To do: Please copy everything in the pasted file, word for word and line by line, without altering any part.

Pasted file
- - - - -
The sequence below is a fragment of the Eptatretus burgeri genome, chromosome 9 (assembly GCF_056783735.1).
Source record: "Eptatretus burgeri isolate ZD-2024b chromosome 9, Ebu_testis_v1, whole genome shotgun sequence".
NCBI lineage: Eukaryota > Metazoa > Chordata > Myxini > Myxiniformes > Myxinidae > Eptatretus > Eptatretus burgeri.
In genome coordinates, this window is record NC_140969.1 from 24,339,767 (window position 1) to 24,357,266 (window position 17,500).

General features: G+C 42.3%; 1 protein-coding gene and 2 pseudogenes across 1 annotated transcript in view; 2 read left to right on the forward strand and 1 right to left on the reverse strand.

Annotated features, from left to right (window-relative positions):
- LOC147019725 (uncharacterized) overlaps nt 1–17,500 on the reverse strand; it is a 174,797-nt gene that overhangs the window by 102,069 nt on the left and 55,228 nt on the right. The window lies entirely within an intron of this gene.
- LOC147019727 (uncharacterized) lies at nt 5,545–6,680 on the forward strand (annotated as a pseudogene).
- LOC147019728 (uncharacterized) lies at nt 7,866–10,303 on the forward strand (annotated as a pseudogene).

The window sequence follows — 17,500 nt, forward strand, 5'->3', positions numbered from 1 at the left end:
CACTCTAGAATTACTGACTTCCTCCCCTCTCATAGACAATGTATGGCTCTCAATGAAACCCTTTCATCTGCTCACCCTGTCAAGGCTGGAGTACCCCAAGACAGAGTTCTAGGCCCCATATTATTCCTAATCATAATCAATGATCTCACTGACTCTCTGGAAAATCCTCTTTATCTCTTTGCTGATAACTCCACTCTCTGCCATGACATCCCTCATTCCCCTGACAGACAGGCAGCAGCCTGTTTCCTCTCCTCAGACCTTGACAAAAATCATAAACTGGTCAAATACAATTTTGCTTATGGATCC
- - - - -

The sequence below is a fragment of the Eptatretus burgeri genome, chromosome 9 (assembly GCF_056783735.1).
Source record: "Eptatretus burgeri isolate ZD-2024b chromosome 9, Ebu_testis_v1, whole genome shotgun sequence".
NCBI lineage: Eukaryota > Metazoa > Chordata > Myxini > Myxiniformes > Myxinidae > Eptatretus > Eptatretus burgeri.
In genome coordinates, this window is record NC_140969.1 from 24,339,767 (window position 1) to 24,357,266 (window position 17,500).

General features: G+C 42.3%; 1 protein-coding gene and 2 pseudogenes across 1 annotated transcript in view; 2 read left to right on the forward strand and 1 right to left on the reverse strand.

Annotated features, from left to right (window-relative positions):
- LOC147019725 (uncharacterized) overlaps nt 1–17,500 on the reverse strand; it is a 174,797-nt gene that overhangs the window by 102,069 nt on the left and 55,228 nt on the right. The window lies entirely within an intron of this gene.
- LOC147019727 (uncharacterized) lies at nt 5,545–6,680 on the forward strand (annotated as a pseudogene).
- LOC147019728 (uncharacterized) lies at nt 7,866–10,303 on the forward strand (annotated as a pseudogene).

The window sequence follows — 17,500 nt, forward strand, 5'->3', positions numbered from 1 at the left end:
CACTCTAGAATTACTGACTTCCTCCCCTCTCATAGACAATGTATGGCTCTCAATGAAACCCTTTCATCTGCTCACCCTGTCAAGGCTGGAGTACCCCAAGACAGAGTTCTAGGCCCCATATTATTCCTAATCATAATCAATGATCTCACTGACTCTCTGGAAAATCCTCTTTATCTCTTTGCTGATAACTCCACTCTCTGCCATGACATCCCTCATTCCCCTGACAGACAGGCAGCAGCCTGTTTCCTCTCCTCAGACCTTGACAAAAATCATAAACTGGTCAAATACAATTTTGCTTATGGATCC